Today, to answer your question with regard to my process and method in the studio, I have a song I am working on that has 'fallen under my fingers' in three forms. Firstly, I have what I call a 'lyric guide' that was included in the script for FLOSS. This is a kind of scattergun brainstorm onto paper of thoughts and ideas that I think should be in the song. The song in question is sung by an old lady who is horrified to find that her husband, dying of cancer, is in a mixed-sex ward of a local hospital. This is loosely based on something that happened to my mother Betty when she was hospitalised in Ealing near her home for a broken hip a few years ago. So on the page - a few lines - is something like this: Maud: No one is safe here. No one gets well here. And there is a lot more of this. Short sentences thrown onto the page to evoke the mood I am trying to convey, and express the outrage the old lady is feeling. Then what happens is I tidy that brainstorm a little, and include it in the script. Then, as I work through the story , reading it occasionally to refresh it, I might pick up a guitar and try to sing the lines. Recently, holding a small body Martin guitar that was tuned to an E chord, I found some music that fitted. However, it was a little folky, it sounded a bit Bob Dylan in some ways (Like MAN IN A PURPLE DRESS I think). So I turned to my Korg Oasys keyboard and found a string sound, with some built-in pre-programmed chords that also fit beautifully, and so today I am trying to combine the two - guitar and strings.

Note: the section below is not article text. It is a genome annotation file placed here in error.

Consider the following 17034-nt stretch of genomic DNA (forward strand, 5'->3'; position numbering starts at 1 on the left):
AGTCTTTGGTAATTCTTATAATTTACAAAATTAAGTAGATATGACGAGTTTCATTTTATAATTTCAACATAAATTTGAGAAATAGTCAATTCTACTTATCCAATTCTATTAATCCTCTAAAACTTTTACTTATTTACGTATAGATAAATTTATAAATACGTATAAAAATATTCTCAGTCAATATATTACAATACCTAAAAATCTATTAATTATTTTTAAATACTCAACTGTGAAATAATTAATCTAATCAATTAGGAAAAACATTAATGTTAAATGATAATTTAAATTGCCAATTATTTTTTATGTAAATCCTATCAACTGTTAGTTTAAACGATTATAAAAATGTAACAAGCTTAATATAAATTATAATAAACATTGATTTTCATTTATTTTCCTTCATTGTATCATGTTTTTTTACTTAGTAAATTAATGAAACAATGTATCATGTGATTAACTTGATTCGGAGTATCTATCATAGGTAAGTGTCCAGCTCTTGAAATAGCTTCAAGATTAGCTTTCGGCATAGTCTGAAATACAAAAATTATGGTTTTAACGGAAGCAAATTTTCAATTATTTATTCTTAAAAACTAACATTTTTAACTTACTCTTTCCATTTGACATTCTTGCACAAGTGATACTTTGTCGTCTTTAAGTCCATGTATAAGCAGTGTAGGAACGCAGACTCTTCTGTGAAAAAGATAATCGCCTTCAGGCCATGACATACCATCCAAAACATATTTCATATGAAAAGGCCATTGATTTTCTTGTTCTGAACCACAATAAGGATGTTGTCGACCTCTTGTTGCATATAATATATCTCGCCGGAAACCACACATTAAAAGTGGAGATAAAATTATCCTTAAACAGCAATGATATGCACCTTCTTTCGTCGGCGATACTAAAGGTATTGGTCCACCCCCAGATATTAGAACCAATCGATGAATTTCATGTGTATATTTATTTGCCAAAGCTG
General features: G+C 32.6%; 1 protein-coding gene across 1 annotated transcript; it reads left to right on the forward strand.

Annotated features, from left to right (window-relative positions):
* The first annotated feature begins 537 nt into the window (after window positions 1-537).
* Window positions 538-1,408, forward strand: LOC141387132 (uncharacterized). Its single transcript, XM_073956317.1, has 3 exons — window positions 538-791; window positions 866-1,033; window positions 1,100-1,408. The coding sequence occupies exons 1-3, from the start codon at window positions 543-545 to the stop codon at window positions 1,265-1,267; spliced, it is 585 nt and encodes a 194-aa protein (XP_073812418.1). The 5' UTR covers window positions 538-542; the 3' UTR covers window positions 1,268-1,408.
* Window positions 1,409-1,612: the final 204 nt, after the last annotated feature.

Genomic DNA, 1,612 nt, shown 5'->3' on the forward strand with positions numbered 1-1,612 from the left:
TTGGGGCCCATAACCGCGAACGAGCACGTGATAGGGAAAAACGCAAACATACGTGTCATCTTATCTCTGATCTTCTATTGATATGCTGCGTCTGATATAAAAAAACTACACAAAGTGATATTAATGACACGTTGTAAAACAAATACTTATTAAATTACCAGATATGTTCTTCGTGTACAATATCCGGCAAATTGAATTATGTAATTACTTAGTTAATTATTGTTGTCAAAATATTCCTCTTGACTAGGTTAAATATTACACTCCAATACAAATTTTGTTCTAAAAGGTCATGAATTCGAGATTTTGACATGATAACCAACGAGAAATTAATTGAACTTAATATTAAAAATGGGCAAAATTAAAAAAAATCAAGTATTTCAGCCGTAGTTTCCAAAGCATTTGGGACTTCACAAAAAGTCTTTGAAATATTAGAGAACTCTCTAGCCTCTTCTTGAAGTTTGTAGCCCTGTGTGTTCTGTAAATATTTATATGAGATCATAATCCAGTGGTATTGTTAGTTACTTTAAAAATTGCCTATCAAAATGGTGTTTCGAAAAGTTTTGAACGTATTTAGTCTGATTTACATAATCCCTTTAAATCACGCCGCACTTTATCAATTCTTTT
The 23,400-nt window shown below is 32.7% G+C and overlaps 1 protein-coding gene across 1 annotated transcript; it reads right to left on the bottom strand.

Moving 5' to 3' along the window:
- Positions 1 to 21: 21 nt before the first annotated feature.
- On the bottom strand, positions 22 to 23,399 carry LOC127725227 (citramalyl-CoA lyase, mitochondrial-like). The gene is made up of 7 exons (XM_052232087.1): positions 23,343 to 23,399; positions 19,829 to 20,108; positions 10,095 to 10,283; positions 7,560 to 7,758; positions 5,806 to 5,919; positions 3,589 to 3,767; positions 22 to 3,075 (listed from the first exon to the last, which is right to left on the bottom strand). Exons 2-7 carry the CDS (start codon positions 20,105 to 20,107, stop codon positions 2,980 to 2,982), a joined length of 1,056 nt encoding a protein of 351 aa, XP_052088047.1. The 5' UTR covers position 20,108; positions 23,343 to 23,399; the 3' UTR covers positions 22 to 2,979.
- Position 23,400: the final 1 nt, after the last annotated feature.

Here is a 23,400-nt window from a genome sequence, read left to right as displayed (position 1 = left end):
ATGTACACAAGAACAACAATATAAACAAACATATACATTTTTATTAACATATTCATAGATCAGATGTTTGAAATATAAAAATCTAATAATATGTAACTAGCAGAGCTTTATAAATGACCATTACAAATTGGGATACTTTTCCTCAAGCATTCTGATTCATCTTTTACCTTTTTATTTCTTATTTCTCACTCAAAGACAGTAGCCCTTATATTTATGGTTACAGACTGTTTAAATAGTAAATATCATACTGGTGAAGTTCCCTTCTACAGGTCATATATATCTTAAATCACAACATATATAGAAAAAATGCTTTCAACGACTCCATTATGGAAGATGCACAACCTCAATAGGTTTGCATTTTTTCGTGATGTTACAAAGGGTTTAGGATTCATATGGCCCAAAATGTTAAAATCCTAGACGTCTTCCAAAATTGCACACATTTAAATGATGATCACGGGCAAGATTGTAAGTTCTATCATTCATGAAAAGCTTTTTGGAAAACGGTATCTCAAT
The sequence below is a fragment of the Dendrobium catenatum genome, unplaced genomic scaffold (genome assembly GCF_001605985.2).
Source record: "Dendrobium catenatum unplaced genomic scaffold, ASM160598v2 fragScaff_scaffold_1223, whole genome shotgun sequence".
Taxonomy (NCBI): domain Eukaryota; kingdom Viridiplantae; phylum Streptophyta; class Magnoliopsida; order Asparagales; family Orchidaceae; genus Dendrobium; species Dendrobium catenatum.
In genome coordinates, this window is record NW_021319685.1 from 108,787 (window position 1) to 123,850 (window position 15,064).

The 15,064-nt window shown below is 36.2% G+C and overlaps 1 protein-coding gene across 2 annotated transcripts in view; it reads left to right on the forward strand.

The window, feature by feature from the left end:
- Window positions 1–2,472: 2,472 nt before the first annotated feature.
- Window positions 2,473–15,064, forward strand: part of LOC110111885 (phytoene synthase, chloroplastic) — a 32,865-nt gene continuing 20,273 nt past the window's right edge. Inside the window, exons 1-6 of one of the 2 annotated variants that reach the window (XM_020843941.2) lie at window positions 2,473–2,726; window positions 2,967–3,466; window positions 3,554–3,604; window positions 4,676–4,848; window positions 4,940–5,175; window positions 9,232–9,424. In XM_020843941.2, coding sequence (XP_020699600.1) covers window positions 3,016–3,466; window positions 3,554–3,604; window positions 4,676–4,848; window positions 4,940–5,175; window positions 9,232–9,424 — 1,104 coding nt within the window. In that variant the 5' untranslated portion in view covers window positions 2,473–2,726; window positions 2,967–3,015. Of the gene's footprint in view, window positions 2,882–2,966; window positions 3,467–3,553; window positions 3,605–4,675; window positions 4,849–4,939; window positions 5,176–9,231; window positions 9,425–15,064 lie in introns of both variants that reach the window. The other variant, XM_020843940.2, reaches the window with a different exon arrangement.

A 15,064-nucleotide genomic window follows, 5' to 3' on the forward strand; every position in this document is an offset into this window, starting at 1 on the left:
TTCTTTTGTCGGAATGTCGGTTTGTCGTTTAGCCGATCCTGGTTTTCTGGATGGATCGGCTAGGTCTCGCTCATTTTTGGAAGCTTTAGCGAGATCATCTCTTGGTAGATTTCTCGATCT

By the way, the Korg Oasys is a perfect instrument for a composer although it is very complex. Stephen Kay designed a music generator system for Korg called KARMA, and I always find it inspiring and useful. The KARMA system is included in other Korg keyboards that are less expensive than the Korg Oasys. IT"S NOT ENOUGH used a Korg Karma keyboard pattern that Rachel Fuller found and elaborated. I wrote words around it.

So far then, for old Maud, I have a song that has no drum track, no bass and no Gibson SG guitar. So Who fans hoping for that Live At Leeds sound will be left wanting. In fact, back in those days, in the studio, I never wanted to create basic tracks using electric guitar, I wanted to use acoustic usually. But Kit Lambert always persuaded me to use electric to drive the band along. Acoustic might be added later as a decoration rather than a fundamental. As I took over production, Who music (and most of my solo music) started life in the studio with acoustic guitar, piano or some kind of electronic synthesiser or organ track.